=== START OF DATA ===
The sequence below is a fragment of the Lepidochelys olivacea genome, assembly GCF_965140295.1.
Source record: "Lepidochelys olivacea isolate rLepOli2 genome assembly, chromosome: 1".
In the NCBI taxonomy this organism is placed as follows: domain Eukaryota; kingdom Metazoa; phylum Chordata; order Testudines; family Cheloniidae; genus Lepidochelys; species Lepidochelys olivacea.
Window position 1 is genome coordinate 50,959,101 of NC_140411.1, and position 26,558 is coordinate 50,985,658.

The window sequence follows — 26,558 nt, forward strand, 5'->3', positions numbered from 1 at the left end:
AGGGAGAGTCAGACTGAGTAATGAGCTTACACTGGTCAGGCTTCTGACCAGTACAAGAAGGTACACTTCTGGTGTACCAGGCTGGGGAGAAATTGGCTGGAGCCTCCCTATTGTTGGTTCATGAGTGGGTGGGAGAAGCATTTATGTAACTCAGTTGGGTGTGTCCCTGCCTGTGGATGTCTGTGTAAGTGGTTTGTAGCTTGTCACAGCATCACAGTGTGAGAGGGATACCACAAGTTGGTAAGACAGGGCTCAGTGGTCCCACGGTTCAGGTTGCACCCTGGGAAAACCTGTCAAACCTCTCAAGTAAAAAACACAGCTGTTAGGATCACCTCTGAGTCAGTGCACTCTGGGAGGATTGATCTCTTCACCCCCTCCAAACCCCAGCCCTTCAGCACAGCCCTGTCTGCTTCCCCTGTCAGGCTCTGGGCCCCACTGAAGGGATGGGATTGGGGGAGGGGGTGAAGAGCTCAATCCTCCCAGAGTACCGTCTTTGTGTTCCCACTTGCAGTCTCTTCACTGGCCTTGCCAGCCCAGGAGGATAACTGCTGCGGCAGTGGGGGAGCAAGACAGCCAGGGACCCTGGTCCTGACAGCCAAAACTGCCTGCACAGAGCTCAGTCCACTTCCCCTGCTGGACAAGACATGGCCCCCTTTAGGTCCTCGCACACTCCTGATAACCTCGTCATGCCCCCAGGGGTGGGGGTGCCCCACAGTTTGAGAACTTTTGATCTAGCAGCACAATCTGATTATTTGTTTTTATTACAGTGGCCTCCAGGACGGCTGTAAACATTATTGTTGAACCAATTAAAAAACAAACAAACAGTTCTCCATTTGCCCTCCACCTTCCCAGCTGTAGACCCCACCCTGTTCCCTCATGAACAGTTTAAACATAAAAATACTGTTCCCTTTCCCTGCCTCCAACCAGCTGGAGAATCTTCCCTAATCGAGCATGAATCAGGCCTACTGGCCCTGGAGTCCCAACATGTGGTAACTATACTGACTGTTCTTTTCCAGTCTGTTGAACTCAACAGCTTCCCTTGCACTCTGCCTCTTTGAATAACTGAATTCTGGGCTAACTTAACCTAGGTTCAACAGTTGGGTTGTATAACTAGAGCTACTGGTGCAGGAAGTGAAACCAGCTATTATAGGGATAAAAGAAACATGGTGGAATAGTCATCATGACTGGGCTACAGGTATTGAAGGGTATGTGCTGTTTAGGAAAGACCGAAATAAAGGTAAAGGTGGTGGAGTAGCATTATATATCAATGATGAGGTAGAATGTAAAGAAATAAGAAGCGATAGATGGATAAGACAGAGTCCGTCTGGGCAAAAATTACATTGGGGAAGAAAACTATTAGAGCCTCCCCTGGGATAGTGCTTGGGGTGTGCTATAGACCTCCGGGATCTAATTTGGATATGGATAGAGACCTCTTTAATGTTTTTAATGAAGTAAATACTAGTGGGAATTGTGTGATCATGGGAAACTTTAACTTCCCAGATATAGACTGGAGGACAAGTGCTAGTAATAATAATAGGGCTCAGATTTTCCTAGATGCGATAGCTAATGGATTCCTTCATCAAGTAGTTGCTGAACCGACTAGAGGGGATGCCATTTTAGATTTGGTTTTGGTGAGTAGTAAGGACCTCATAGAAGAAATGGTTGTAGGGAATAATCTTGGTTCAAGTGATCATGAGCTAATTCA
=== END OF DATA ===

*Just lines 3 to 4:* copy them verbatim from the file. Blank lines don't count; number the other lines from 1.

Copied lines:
In the NCBI taxonomy this organism is placed as follows: domain Eukaryota; kingdom Metazoa; phylum Chordata; order Testudines; family Cheloniidae; genus Lepidochelys; species Lepidochelys olivacea.
Window position 1 is genome coordinate 50,959,101 of NC_140411.1, and position 26,558 is coordinate 50,985,658.